"Mitte der 60er wurde am meisten Erdöl entdeckt. Seitdem geht es bergab. Gleichzeitig ist aber die Produktion gestiegen. Im Jahr 1980 wurde erstmals mehr Erdöl gefördert als neu gefunden wurde. Und seit 2005 ist die Fördermenge nahezu konstant. Aktuell werden täglich weltweit über 90 Millionen Fass Erdöl verbraucht, das entspricht 45 Supertankern. Möglicherweise haben wir schon letztes Jahr das Fördermaximum erreicht, den sogenannten Peak Oil. Mit tiefgreifenden Folgen. Denn auch bei einem Rückgang von nur zwei Prozent produzieren wir in 35 Jahren nur noch die Hälfte der aktuellen Fördermenge ... Die Förderung wird teurer, sie braucht mehr Energie und hat immer schlimmere Umweltauswirkungen. Um es bildhaft auszudrücken: Die Pralinenbox ist geplündert, jetzt sind noch die Dinge übrig, die keiner mag ... Ich sehe die Bemühungen, weniger CO2 ausstoßen, als klares Zugeständnis zu Peak Oil. Wir müssen daher überlegen, wie wir weg kommen vom ständigen Wachstumszwang, hin zu einer möglichst nachhaltigen Lebensweise."

Zur Online-Version des Interviews mit Alex Beaurieux, geführt von Felix Werdermann, erschienen in Der Freitag (25. Juni 2014) »

Zur PDF-Version des Interviews mit Alex Beaurieux, geführt von Felix Werdermann, erschienen in Der Freitag (12. Juni 2014) »

Zum unveröffentlichten Interview mit Alex Beaurieux in voller Länge, geführt von Felix Werdermann »


"One war-game, said Price, involved environmental activists protesting pollution from a coal-fired plant near Missouri, some of whom were members of the well-known environmental NGO Sierra Club. Participants were tasked to 'identify those who were 'problem-solvers' and those who were 'problem-causers,' and the rest of the population whom would be the target of the information operations to move their Center of Gravity toward that set of viewpoints and values which was the 'desired end-state' of the military's strategy'. Such war-games are consistent with a raft of Pentagon planning documents which suggest that National Security Agency (NSA) mass surveillance is partially motivated to prepare for the destabilising impact of coming environmental, energy and economic shocks."

Zum Artikel von Dr. Nafeez Ahmed, erschienen in The Guardian (12. Juni 2014) »


"Ägyptens neuer Präsident Abdel Fattah al-Sisi hat die Bevölkerung aufgerufen, Treibstoff zu sparen und Wege zu Fuß oder per Fahrrad zu erledigen. In einer Rede an einer Militärakademie in Kairo erklärte er, der Treibstoff für eine 20-Kilometer-Fahrt koste den Fahrer vier ägyptische Pfund (41 Cent), den Staat aber acht Pfund."

Zur gesamten Kurzmeldung, erschienen in derStandard (13. Juni 2014) »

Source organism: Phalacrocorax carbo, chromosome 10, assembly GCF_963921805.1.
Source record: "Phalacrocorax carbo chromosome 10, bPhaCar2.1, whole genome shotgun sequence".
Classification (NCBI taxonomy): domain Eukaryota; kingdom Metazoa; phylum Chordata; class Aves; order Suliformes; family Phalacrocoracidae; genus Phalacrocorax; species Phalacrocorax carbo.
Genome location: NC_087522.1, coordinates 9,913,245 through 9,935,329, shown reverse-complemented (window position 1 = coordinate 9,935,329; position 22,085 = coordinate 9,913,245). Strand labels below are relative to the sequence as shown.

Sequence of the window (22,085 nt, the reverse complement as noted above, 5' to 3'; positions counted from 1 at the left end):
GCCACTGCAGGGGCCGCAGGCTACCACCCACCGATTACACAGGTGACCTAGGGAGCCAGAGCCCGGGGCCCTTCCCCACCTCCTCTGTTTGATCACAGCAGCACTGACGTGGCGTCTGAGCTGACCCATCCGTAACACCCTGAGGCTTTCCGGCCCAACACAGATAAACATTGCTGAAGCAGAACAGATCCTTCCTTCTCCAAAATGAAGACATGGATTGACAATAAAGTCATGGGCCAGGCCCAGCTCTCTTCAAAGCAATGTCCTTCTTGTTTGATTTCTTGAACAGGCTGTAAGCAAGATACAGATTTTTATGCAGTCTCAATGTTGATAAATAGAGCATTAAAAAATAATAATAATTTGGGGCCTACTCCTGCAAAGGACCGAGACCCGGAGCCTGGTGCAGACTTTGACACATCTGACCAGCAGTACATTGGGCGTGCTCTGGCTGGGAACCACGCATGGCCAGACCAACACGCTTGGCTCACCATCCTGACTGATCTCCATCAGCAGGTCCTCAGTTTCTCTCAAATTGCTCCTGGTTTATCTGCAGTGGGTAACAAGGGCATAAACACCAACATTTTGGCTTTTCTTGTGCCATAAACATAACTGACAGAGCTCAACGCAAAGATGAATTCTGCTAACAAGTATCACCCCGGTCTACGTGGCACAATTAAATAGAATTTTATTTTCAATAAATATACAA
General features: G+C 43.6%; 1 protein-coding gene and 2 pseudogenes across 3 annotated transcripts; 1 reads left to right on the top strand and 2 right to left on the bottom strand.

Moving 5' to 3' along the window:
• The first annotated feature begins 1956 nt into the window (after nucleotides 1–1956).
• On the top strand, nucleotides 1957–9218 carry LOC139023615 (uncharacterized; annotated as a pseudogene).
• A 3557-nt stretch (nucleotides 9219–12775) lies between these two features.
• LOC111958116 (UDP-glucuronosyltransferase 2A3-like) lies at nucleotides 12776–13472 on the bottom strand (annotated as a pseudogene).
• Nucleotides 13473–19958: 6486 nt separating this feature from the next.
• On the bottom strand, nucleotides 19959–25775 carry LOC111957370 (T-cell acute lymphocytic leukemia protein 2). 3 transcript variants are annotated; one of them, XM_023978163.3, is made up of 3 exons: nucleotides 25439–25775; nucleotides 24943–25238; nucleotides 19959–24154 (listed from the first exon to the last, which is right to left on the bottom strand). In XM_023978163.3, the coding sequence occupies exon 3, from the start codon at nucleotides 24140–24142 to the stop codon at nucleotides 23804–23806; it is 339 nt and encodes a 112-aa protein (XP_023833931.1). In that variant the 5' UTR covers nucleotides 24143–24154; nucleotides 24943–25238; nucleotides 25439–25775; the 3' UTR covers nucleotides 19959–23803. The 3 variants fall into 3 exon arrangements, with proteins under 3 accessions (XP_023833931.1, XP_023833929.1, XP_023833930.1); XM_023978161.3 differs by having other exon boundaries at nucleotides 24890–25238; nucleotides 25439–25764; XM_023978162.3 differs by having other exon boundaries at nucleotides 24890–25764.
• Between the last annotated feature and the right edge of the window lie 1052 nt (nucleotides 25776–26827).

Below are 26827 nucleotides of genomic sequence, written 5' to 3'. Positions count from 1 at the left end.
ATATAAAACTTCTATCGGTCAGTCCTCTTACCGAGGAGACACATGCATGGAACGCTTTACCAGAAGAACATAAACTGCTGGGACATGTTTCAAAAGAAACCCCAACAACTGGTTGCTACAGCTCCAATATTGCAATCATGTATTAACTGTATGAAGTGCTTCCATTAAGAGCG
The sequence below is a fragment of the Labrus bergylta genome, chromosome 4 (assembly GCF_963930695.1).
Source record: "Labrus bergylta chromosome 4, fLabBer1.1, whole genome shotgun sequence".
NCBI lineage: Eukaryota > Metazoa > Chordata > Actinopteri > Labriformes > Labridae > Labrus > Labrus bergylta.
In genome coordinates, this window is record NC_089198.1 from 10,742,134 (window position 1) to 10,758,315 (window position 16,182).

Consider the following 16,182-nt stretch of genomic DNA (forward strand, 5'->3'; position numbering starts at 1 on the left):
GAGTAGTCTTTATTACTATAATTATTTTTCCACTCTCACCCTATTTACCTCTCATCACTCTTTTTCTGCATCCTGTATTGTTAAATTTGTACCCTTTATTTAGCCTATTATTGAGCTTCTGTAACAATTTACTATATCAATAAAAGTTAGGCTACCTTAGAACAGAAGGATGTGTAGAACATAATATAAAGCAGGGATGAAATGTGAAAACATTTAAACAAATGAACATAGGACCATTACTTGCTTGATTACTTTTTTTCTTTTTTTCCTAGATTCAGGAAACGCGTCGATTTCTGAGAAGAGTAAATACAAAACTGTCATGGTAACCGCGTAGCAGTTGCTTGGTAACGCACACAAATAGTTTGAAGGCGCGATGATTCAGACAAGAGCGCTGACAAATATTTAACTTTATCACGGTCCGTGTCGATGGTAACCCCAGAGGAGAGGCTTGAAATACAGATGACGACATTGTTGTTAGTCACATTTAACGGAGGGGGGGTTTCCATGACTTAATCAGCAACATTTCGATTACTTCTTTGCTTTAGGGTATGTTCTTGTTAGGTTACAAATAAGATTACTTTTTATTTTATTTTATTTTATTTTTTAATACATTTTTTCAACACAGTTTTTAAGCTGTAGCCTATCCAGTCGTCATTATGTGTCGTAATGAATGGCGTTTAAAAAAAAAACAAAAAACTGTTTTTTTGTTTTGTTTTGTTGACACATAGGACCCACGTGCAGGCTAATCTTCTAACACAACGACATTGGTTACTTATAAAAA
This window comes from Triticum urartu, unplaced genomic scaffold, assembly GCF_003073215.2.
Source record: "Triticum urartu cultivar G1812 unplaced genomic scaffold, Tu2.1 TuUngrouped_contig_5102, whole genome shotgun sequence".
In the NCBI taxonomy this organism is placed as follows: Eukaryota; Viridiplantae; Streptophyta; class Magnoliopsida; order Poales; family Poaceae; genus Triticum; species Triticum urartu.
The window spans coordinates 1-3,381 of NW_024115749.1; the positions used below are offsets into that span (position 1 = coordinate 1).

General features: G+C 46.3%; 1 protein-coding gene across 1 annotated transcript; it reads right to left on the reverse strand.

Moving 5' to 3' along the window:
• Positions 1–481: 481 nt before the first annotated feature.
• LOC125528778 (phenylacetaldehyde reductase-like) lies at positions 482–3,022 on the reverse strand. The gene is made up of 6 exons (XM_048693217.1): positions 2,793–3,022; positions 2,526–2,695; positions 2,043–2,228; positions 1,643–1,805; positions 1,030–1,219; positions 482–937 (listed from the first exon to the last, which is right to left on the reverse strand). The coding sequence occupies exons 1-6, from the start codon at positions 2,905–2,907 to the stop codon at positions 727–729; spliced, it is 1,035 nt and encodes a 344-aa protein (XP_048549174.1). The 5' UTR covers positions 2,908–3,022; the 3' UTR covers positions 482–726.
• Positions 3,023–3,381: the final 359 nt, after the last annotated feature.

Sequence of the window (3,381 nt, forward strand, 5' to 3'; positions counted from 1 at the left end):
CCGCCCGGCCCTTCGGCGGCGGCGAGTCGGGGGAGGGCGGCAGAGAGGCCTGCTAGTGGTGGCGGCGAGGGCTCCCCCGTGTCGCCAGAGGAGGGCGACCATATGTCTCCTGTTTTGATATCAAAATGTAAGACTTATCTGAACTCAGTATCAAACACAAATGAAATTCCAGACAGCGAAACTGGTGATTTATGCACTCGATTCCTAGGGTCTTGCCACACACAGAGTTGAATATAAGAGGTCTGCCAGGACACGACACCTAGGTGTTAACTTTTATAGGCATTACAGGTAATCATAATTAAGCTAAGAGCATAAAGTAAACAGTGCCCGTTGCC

"On Nov. 5, 2013 (just a few weeks before the Maidan demonstrations began in Kiev), Chevron signed a 50-year agreement with the Ukrainian government to develop oil and gas in western Ukraine ... The United States offered its diplomatic support, with Geoffrey Pyatt, the U.S. ambassador to Ukraine, saying, “I’m very determined to cooperate with the Ukrainian government in strengthening Ukraine’s energy independence.” U.S. Assistant Secretary of State for Europe Victoria Nuland spoke at an international business conference sponsored by Chevron on Dec. 13, 2013, after just returning from Kiev where she handed out cookies and sandwiches to demonstrators on the Maidan. In her speech, she urged Ukraine to sign a new deal with the IMF ... This is important for putting Ukraine “on the path to strengthening the sort of stable and predictable business environment that investors require,” she said. Although stability and predictability are not exactly the words that people would associate with Ukraine these days, Western energy companies have continued to maneuver for corporate rights over Ukraine’s shale gas deposits. Last fall, officials were in negotiations with an ExxonMobil-led consortium to explore for hydrocarbons off Ukraine’s western Black Sea coast ... Royal Dutch Shell is also engaged in the country, having signed an agreement last year with the government of Yanukovych to explore a shale formation in eastern Ukraine. When it comes to Crimea, numerous oil companies including Chevron, Shell, ExxonMobil, Repsol and even Petrochina have shown interest in developing its offshore energy assets. Believing that Crimea’s onshore and offshore fields will live up to expectations, these companies have greatly expanded their exploration of the Black Sea off the Crimean peninsula. Some analysts believe that one of Vladimir Putin’s motivations for annexing Crimea was to ensure that Gazprom will control Crimean offshore energy assets – in addition to ensuring the continued use of Crimea as host to Russia’s Black Sea Fleet ... But with their disproportionate influence over Ukraine’s future, it should be kept in mind that the number one responsibility of any corporation is to increase profit margins for its shareholders, not necessarily to promote the democracy or sovereignty of the countries they are operating in."